As the months passed, Martha noticed less bushes and more dust in the wind as she strolled back home from school. She quickly scrutinised the area. The village was turning into a construction site!
She walked all the way up to the train station, only to find her dear friend chopped down along with the rest of the beautiful greenery! She stomped back home wailing, “Whhyyyyy?”. Martha was heartbroken. She couldn’t imagine a world without her best friend; the one thing she truly connected with!
She walked hastily back to the field. No, she wasn’t dreaming. All there was left were the remnants of a beautiful landscape. She knelt down and cried, her face buried in her hands.
“Why, men, would you take my friend away?
Where now would you send me out to play?
Does it not hurt to see me run on grounds barren?
Why! Oh, why, would you build this warren?”
She sat there anguished till her feet were numb. As the sun slowly started to set, she walked back home heavy-hearted, muttering all along, “Why! Oh, Why!”.
The Men Who Owned Her Heart
A Poem by Daisy Davis
Her gaze fixed on the moon, she lay rooted to her bed.
Frozen, not an inch she could move.
Her chest thumped, her body shook.
Numb, not a tear she could shed.
She beat her chest, she got no rest.
Her aching heart, she could not soothe.
She wailed, she bawled...O! So loud!
Her raging heart, she could not calm.
She closed her eyes and this, she saw...
Clear skies above, rough waters below
And in the midst, was tied a rope
On which she stood, hanging on to hope!
To her right was the man
Who brought her to life!
And to her left, the man
Without whom, she could not dream a life!
To her lover she walked, on his chest she leaned,
Like home it felt, the joy it brought!
But soon this home, would another’s be.
Tears welled up in her eyes, she could not see.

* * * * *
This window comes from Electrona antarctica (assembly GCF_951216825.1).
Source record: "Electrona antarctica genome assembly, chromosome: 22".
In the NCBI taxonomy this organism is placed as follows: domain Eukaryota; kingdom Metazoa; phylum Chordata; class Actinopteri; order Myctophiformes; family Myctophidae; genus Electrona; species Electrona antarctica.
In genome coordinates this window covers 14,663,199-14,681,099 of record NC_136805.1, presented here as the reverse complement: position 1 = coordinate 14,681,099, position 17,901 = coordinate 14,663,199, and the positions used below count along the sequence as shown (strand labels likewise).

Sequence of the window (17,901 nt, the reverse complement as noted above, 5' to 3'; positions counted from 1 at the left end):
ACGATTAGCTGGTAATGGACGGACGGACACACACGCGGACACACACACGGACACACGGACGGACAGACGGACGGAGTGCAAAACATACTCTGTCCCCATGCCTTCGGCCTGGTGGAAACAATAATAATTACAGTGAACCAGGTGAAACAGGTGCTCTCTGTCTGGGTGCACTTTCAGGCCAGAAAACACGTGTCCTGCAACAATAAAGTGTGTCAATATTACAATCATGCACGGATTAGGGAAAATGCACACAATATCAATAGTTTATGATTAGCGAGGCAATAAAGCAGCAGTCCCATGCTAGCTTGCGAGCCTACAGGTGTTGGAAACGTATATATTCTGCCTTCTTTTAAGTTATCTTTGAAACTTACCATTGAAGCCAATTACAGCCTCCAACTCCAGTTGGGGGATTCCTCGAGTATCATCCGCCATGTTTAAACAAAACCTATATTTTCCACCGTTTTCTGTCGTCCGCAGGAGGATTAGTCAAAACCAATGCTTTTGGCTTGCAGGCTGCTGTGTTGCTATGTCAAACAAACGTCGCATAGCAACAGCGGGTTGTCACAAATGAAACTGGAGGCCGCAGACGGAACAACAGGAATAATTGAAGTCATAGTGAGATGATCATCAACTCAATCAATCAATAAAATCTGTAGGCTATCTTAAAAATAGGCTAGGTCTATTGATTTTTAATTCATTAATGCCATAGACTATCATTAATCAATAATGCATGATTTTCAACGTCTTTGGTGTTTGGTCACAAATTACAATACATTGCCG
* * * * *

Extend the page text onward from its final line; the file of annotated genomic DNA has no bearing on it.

Looking into his eyes, that spoke no lies,
‘Don’t you ever cry?’ she gently asked.
On his knees he fell, nothing did he tell.
With eyes closed, he pulled her closer, hugged her tight,
He clutched her hair, pressed his head against her chest,
No words were spoken, yet all was said!
Such was their love, it could only be felt!
Caressing his hair, she quietly wept.
So different were they, yet so alike!
She had her head in the clouds, He had his feet on the ground.
She spoke her heart out, He kept his sealed.
Why, then, did one love the other?
O! That is precisely why!
How blessed was she!
She ran to her father on the other end.
Handing out a knife, she pleaded, she begged,
‘Please let him be mine. Or stab me, bury me alive...
For dead am I, no more could I die.’
Neither did he do. So dear was she to him too!
In pain, he would moan,
O! His terribly aching bones!
Yet for hours, he would stand,
Making sure she was fed, properly rested.
How blessed was she!
She walked back to where she stood.
With outstretched arms, glaring at the sky,
Despondently, she bellowed,
‘Why am I to choose? Could I not have them both?’
Staring down into the abyss below,
Her heart so heavy, sunk so deep...
Only one pair of hands could save her broken mind
That slipped into a slumber...O! Fast asleep!
Only one voice could wake her dying soul
That would soon be gone...to the Great Unknown!